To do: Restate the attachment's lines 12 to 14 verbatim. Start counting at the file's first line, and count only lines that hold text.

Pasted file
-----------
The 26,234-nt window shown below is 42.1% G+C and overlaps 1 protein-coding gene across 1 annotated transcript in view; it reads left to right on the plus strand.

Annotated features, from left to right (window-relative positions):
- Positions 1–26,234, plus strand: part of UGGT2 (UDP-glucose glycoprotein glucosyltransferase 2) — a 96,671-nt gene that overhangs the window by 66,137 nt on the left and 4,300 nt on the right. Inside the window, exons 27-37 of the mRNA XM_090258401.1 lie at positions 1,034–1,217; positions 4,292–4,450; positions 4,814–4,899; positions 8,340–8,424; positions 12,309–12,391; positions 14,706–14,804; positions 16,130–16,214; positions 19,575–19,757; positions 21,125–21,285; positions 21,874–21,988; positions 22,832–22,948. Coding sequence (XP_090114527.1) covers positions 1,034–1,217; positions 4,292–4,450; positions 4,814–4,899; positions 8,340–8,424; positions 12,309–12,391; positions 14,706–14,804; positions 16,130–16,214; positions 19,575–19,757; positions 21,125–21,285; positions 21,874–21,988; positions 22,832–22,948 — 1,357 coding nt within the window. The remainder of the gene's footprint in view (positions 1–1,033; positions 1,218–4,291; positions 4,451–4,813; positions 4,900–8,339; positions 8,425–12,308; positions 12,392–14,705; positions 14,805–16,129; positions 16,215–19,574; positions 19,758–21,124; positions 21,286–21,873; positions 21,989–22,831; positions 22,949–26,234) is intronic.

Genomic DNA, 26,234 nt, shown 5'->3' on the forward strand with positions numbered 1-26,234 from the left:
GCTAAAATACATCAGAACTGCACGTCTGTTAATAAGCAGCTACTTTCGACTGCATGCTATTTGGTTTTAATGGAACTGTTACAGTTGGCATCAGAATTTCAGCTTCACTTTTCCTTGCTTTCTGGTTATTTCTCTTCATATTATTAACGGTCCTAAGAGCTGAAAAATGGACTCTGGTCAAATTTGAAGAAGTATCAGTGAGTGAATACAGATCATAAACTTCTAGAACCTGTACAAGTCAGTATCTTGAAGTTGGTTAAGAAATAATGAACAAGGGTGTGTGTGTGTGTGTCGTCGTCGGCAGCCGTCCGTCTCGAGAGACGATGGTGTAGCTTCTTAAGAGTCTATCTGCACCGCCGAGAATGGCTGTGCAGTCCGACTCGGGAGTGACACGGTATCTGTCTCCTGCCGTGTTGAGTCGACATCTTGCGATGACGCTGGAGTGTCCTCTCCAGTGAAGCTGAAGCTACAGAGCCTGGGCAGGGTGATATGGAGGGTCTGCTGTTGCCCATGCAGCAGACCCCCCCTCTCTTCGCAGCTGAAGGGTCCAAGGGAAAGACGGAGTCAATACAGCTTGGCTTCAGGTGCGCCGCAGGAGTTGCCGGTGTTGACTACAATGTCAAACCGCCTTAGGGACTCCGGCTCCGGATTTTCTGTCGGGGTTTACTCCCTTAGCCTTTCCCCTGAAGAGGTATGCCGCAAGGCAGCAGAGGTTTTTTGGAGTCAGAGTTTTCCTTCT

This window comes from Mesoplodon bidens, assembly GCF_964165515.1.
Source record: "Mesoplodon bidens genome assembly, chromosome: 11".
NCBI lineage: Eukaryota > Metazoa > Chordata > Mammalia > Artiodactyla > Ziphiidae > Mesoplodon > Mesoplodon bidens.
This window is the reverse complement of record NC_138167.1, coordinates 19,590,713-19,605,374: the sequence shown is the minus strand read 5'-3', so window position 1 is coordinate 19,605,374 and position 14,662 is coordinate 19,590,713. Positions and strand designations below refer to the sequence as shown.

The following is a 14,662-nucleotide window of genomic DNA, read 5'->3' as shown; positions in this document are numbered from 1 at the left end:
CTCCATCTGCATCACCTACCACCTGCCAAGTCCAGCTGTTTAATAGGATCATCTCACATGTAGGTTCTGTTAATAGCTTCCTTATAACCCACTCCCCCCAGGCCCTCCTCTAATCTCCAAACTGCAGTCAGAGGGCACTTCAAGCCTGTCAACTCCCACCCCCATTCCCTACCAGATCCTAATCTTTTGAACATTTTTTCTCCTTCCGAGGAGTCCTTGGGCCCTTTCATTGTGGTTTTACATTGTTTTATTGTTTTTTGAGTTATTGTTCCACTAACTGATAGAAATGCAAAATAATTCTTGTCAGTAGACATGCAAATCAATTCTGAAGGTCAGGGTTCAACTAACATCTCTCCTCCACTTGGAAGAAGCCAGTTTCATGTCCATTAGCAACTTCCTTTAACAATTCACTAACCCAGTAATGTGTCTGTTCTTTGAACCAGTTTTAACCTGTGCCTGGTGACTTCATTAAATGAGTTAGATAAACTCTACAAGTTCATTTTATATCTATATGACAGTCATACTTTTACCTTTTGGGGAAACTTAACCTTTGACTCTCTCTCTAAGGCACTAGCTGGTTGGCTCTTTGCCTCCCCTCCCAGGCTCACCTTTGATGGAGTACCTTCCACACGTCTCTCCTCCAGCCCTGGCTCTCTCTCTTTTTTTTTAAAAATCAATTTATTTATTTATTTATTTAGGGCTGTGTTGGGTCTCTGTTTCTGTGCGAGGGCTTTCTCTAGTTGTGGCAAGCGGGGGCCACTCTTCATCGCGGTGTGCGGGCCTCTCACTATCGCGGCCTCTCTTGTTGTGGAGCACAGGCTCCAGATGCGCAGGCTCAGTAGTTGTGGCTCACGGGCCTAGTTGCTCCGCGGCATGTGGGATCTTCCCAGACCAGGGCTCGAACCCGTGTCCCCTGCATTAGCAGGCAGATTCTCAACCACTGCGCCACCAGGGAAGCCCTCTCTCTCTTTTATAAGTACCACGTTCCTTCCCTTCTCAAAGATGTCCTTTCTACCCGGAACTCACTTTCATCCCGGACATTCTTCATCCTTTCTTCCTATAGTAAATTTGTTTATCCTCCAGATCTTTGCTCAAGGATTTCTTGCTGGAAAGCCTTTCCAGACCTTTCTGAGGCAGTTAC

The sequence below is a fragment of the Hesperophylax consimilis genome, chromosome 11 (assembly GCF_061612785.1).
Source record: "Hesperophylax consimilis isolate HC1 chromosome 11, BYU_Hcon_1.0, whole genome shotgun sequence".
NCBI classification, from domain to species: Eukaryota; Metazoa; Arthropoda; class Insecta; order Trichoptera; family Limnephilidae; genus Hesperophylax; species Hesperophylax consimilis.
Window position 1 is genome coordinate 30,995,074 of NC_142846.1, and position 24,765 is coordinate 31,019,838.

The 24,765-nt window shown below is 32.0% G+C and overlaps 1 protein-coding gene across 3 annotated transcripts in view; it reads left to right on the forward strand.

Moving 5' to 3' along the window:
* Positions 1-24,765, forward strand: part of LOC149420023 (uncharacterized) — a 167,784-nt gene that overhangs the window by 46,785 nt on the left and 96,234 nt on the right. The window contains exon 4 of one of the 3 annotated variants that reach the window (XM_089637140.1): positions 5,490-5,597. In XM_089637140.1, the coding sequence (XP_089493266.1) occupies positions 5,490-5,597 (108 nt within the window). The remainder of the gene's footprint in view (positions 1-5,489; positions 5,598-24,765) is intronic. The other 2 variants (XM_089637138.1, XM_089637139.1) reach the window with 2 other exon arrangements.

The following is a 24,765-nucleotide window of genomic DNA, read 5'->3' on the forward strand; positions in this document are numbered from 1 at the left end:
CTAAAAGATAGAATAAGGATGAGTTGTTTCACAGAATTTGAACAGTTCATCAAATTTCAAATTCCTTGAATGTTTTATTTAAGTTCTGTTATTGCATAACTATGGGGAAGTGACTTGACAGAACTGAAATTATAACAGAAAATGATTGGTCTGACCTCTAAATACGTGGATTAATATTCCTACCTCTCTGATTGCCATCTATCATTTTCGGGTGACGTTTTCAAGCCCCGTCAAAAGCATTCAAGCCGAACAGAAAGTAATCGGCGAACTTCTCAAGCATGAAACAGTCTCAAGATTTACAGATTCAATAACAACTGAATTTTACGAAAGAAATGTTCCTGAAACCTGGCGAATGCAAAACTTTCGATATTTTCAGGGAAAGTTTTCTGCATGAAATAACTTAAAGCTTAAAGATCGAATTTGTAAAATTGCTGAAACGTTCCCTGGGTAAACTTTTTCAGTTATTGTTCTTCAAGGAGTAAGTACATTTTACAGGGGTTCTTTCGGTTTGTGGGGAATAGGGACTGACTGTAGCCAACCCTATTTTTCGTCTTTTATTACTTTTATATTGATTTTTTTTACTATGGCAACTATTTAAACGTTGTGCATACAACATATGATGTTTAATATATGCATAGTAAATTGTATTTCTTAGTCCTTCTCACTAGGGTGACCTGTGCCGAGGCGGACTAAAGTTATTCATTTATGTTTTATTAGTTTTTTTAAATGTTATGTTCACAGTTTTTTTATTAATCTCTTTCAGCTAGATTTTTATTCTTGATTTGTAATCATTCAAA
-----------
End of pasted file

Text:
The sequence below is a fragment of the Hesperophylax consimilis genome, chromosome 11 (assembly GCF_061612785.1).
Source record: "Hesperophylax consimilis isolate HC1 chromosome 11, BYU_Hcon_1.0, whole genome shotgun sequence".
NCBI classification, from domain to species: Eukaryota; Metazoa; Arthropoda; class Insecta; order Trichoptera; family Limnephilidae; genus Hesperophylax; species Hesperophylax consimilis.